The Green Bay Packers' association with the Atlanta Falcons, now in its 40th year, has been something of a mixed bag, although the won-lost record would not suggest it.
The Packers own a one-game overall advantage heading into Sunday's encounter with the Falcons in the Georgia Dome, having won 11 of the previous 21 meetings while losing 10.
But the won-lost record is highly deceiving. Particularly with respect to the "anatomy" of the series.
The Packers, benefiting from the fledgling Falcons' initial status as an expansion team, won the first five games in the series by an average of 25 points per game.
As often is the case of rivalries, however, things have changed to a significant degree over time. In the interim, in this instance, the Falcons have won 10 of the last 16 meetings, including three of their five most recent matchups.
From the Packers' point of view, three games stand out in their four-decade relationship with the Falcons, all for different reasons.
Noteworthy among those early Green Bay triumphs, from the standpoint of sheer productivity, was a 56-3 romp in their very first meeting, which occurred at Milwaukee County Stadium on Oct. 23, 1966. The 53-point differential remains the largest margin of victory by the Packers in their National Football League history, which dates back to 1921.
Packers Head Coach Vince Lombardi became exceedingly irate following that contest when, during his press conference, a reporter suggested that he had deliberately run up the score on the overmatched Falcons.
There were at least three reasons why the implication was off target.
One, the Packers, en route to their fourth NFL championship in six years and their first Super Bowl victory, were clearly that superior to the youthful Falcons of that early day. Two, it was not Lombardi's style to embarrass an opponent.
And, three, he would have been particularly sensitive to avoid running up the score on that occasion because the Falcons' rookie head coach, Norb Hecker, had been the defensive backfield coach on Lombardi's staff the previous seven seasons and was a friend.
Plus, in fairness to Lombardi, he had played everybody but the equipment manager before the game was over.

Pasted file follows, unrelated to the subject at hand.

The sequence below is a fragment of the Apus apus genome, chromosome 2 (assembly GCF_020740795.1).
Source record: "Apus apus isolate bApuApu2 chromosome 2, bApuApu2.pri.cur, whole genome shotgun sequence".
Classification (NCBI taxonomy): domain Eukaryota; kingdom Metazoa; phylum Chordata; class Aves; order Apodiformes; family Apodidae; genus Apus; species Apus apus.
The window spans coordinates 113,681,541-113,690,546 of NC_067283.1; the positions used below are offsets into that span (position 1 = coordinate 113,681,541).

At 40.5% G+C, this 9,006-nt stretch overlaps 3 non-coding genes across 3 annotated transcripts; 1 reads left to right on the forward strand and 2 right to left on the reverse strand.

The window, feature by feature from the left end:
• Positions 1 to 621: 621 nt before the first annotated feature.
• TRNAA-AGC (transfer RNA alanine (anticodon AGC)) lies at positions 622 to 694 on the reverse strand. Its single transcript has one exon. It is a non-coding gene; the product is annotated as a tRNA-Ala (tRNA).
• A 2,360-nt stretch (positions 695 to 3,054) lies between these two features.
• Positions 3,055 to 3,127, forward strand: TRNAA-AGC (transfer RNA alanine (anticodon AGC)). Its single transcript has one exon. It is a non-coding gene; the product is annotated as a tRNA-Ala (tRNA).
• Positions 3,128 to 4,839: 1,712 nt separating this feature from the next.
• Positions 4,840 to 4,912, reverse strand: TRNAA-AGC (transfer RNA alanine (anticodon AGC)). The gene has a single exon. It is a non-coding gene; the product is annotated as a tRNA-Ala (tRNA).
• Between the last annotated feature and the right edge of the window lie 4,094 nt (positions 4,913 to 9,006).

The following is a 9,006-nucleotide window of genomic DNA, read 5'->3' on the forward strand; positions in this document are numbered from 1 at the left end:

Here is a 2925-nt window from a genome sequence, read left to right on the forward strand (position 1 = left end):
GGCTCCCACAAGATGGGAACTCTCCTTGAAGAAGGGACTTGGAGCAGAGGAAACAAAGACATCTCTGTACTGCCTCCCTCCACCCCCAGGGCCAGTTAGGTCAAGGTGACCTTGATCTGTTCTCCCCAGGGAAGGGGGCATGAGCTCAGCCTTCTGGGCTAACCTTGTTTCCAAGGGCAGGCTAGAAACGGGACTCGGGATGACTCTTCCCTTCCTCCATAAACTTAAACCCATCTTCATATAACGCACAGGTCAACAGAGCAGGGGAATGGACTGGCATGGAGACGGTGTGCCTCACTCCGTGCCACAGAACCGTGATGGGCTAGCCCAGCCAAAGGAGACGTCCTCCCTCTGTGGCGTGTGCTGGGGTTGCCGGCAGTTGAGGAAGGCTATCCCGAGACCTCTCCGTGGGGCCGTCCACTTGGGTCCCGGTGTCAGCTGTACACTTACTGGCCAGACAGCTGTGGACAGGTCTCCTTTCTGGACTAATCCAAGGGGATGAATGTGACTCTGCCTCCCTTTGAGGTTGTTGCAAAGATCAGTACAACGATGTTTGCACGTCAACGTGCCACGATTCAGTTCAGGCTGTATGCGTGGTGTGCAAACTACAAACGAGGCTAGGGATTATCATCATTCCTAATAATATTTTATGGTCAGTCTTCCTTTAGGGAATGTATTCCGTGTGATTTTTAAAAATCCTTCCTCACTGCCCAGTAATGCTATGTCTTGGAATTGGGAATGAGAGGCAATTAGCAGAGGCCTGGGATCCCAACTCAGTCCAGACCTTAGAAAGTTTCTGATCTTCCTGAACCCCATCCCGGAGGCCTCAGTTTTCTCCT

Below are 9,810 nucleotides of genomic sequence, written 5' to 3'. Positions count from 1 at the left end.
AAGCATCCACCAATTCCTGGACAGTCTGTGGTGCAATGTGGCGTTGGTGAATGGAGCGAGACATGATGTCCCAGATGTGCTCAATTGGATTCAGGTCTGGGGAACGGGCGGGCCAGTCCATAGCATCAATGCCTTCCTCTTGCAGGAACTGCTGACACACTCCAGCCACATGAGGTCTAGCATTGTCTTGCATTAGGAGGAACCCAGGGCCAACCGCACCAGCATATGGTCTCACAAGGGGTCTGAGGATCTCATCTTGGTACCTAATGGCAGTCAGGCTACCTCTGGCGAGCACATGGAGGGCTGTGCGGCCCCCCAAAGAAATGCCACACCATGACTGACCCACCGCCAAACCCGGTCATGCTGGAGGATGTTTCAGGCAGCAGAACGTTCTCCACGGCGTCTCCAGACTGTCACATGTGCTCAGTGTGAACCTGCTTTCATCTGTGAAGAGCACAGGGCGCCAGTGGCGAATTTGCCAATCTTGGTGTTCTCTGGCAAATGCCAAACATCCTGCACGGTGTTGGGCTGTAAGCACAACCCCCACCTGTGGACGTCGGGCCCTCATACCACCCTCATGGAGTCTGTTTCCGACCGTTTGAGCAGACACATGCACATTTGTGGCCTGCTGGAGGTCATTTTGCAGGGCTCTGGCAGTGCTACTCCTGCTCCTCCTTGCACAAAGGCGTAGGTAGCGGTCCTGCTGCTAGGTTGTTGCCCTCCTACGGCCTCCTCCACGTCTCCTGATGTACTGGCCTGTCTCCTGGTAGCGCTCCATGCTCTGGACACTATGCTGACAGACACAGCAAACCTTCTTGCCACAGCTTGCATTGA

Twenty-eight years later, the Falcons helped the Packers make another kind of history. The Green and Gold were playing their final game in Milwaukee on Dec. 18, 1994, ending a 62-year tenure in the state's largest city, that afternoon.
The Packers, in a third down-and-2 situation at the Atlanta 9-yard-line, were trailing 17-14 with only 21 seconds to play - and had just spent their third and final timeout.
Quarterback Brett Favre, taking the snap from center, presumably was preparing to pass. But, not finding anyone legitimately "open," he took off to his right. In full flight, he scrambled into the very corner of the end zone as the time clock registered 14:46.
When, Favre later was asked, had he made the split-second decision to run the ball?
"I have no idea," he said. "Half the things I do out there just happen.
"I used to make bad decisions and get into trouble. This was one where I felt I could get in."
After Favre's head-long lunge into the end zone, Chris Jacke came on to kick the extra point and the Packers thus bid farewell to County Stadium and Milwaukee with a 21-17 victory.
Coach Mike Holmgren was so moved following the game that he paused to salute and blow kisses to the crowd.
"I don't usually get a chance to look up in the stands," he said. "To see those people and acknowledge them, it was very emotional for me. I'm a little corny that way anyway. Just glancing around, in every section I looked at, the people jumped up. It was really something. I'll never forget it."